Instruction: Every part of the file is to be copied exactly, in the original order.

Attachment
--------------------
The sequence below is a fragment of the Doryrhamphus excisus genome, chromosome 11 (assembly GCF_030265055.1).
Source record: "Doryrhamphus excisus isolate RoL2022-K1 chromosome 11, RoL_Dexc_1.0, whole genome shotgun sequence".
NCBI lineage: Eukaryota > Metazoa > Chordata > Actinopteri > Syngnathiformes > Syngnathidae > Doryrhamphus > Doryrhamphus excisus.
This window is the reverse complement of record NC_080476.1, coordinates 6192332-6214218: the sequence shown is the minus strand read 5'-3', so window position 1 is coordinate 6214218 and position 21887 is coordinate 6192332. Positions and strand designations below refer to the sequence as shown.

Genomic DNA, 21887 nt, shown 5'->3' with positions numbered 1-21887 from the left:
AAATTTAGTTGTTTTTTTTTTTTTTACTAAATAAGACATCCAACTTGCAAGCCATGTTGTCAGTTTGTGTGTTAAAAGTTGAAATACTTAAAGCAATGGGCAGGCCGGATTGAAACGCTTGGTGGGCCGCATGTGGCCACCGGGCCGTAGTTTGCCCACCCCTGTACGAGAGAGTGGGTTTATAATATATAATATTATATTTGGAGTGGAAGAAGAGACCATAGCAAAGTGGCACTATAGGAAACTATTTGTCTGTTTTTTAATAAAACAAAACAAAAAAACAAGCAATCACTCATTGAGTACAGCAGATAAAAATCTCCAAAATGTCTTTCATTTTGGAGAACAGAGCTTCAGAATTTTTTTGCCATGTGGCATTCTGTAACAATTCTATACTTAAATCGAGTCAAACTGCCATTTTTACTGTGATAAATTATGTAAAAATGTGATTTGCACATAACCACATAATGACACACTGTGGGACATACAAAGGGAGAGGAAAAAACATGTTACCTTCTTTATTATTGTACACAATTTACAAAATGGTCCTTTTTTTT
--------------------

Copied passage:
The sequence below is a fragment of the Doryrhamphus excisus genome, chromosome 11 (assembly GCF_030265055.1).
Source record: "Doryrhamphus excisus isolate RoL2022-K1 chromosome 11, RoL_Dexc_1.0, whole genome shotgun sequence".
NCBI lineage: Eukaryota > Metazoa > Chordata > Actinopteri > Syngnathiformes > Syngnathidae > Doryrhamphus > Doryrhamphus excisus.
This window is the reverse complement of record NC_080476.1, coordinates 6192332-6214218: the sequence shown is the minus strand read 5'-3', so window position 1 is coordinate 6214218 and position 21887 is coordinate 6192332. Positions and strand designations below refer to the sequence as shown.

Genomic DNA, 21887 nt, shown 5'->3' with positions numbered 1-21887 from the left:
AAATTTAGTTGTTTTTTTTTTTTTTACTAAATAAGACATCCAACTTGCAAGCCATGTTGTCAGTTTGTGTGTTAAAAGTTGAAATACTTAAAGCAATGGGCAGGCCGGATTGAAACGCTTGGTGGGCCGCATGTGGCCACCGGGCCGTAGTTTGCCCACCCCTGTACGAGAGAGTGGGTTTATAATATATAATATTATATTTGGAGTGGAAGAAGAGACCATAGCAAAGTGGCACTATAGGAAACTATTTGTCTGTTTTTTAATAAAACAAAACAAAAAAACAAGCAATCACTCATTGAGTACAGCAGATAAAAATCTCCAAAATGTCTTTCATTTTGGAGAACAGAGCTTCAGAATTTTTTTGCCATGTGGCATTCTGTAACAATTCTATACTTAAATCGAGTCAAACTGCCATTTTTACTGTGATAAATTATGTAAAAATGTGATTTGCACATAACCACATAATGACACACTGTGGGACATACAAAGGGAGAGGAAAAAACATGTTACCTTCTTTATTATTGTACACAATTTACAAAATGGTCCTTTTTTTT